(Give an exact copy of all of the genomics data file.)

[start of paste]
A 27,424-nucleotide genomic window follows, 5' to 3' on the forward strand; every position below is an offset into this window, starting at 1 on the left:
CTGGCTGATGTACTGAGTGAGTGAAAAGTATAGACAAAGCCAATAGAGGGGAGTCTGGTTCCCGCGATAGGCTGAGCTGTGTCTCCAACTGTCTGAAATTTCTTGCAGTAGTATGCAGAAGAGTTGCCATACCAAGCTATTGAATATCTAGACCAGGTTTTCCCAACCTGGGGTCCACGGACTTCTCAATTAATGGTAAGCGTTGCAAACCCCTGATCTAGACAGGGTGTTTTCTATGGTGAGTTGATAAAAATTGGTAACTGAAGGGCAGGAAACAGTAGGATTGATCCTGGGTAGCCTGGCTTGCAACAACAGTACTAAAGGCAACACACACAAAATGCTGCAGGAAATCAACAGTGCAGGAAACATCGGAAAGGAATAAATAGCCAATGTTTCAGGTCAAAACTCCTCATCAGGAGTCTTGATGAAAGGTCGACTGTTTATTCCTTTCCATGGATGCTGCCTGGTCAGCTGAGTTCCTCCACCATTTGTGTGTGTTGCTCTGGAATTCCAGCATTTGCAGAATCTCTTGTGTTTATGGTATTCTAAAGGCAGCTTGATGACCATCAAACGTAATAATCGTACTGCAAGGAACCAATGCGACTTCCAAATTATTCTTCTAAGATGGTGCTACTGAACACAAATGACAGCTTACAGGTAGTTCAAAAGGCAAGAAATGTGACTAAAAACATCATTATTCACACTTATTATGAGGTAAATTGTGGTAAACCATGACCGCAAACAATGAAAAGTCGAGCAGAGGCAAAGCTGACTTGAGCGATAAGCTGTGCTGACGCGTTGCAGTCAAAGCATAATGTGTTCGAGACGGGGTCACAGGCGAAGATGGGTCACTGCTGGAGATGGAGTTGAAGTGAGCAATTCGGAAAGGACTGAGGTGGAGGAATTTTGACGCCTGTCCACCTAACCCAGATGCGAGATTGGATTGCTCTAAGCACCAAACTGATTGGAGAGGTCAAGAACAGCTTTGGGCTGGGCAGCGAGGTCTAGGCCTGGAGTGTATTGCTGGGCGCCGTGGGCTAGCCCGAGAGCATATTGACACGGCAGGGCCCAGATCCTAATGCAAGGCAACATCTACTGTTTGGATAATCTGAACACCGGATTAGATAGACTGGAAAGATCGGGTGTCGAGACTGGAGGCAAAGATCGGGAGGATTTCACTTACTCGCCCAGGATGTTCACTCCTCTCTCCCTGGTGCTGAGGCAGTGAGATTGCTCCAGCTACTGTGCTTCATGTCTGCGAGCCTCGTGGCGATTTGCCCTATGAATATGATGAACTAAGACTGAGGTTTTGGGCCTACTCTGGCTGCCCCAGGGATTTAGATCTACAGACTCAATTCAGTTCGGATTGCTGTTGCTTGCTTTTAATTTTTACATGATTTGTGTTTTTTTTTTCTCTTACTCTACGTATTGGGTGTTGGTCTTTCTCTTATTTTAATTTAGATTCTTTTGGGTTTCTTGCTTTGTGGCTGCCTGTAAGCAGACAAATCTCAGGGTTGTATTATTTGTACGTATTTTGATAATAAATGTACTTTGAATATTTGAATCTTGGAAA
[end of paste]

A 27,424-nucleotide genomic window follows, 5' to 3' on the forward strand; every position below is an offset into this window, starting at 1 on the left:
CTGGCTGATGTACTGAGTGAGTGAAAAGTATAGACAAAGCCAATAGAGGGGAGTCTGGTTCCCGCGATAGGCTGAGCTGTGTCTCCAACTGTCTGAAATTTCTTGCAGTAGTATGCAGAAGAGTTGCCATACCAAGCTATTGAATATCTAGACCAGGTTTTCCCAACCTGGGGTCCACGGACTTCTCAATTAATGGTAAGCGTTGCAAACCCCTGATCTAGACAGGGTGTTTTCTATGGTGAGTTGATAAAAATTGGTAACTGAAGGGCAGGAAACAGTAGGATTGATCCTGGGTAGCCTGGCTTGCAACAACAGTACTAAAGGCAACACACACAAAATGCTGCAGGAAATCAACAGTGCAGGAAACATCGGAAAGGAATAAATAGCCAATGTTTCAGGTCAAAACTCCTCATCAGGAGTCTTGATGAAAGGTCGACTGTTTATTCCTTTCCATGGATGCTGCCTGGTCAGCTGAGTTCCTCCACCATTTGTGTGTGTTGCTCTGGAATTCCAGCATTTGCAGAATCTCTTGTGTTTATGGTATTCTAAAGGCAGCTTGATGACCATCAAACGTAATAATCGTACTGCAAGGAACCAATGCGACTTCCAAATTATTCTTCTAAGATGGTGCTACTGAACACAAATGACAGCTTACAGGTAGTTCAAAAGGCAAGAAATGTGACTAAAAACATCATTATTCACACTTATTATGAGGTAAATTGTGGTAAACCATGACCGCAAACAATGAAAAGTCGAGCAGAGGCAAAGCTGACTTGAGCGATAAGCTGTGCTGACGCGTTGCAGTCAAAGCATAATGTGTTCGAGACGGGGTCACAGGCGAAGATGGGTCACTGCTGGAGATGGAGTTGAAGTGAGCAATTCGGAAAGGACTGAGGTGGAGGAATTTTGACGCCTGTCCACCTAACCCAGATGCGAGATTGGATTGCTCTAAGCACCAAACTGATTGGAGAGGTCAAGAACAGCTTTGGGCTGGGCAGCGAGGTCTAGGCCTGGAGTGTATTGCTGGGCGCCGTGGGCTAGCCCGAGAGCATATTGACACGGCAGGGCCCAGATCCTAATGCAAGGCAACATCTACTGTTTGGATAATCTGAACACCGGATTAGATAGACTGGAAAGATCGGGTGTCGAGACTGGAGGCAAAGATCGGGAGGATTTCACTTACTCGCCCAGGATGTTCACTCCTCTCTCCCTGGTGCTGAGGCAGTGAGATTGCTCCAGCTACTGTGCTTCATGTCTGCGAGCCTCGTGGCGATTTGCCCTATGAATATGATGAACTAAGACTGAGGTTTTGGGCCTACTCTGGCTGCCCCAGGGATTTAGATCTACAGACTCAATTCAGTTCGGATTGCTGTTGCTTGCTTTTAATTTTTACATGATTTGTGTTTTTTTTTTCTCTTACTCTACGTATTGGGTGTTGGTCTTTCTCTTATTTTAATTTAGATTCTTTTGGGTTTCTTGCTTTGTGGCTGCCTGTAAGCAGACAAATCTCAGGGTTGTATTATTTGTACGTATTTTGATAATAAATGTACTTTGAATATTTGAATCTTGGAAA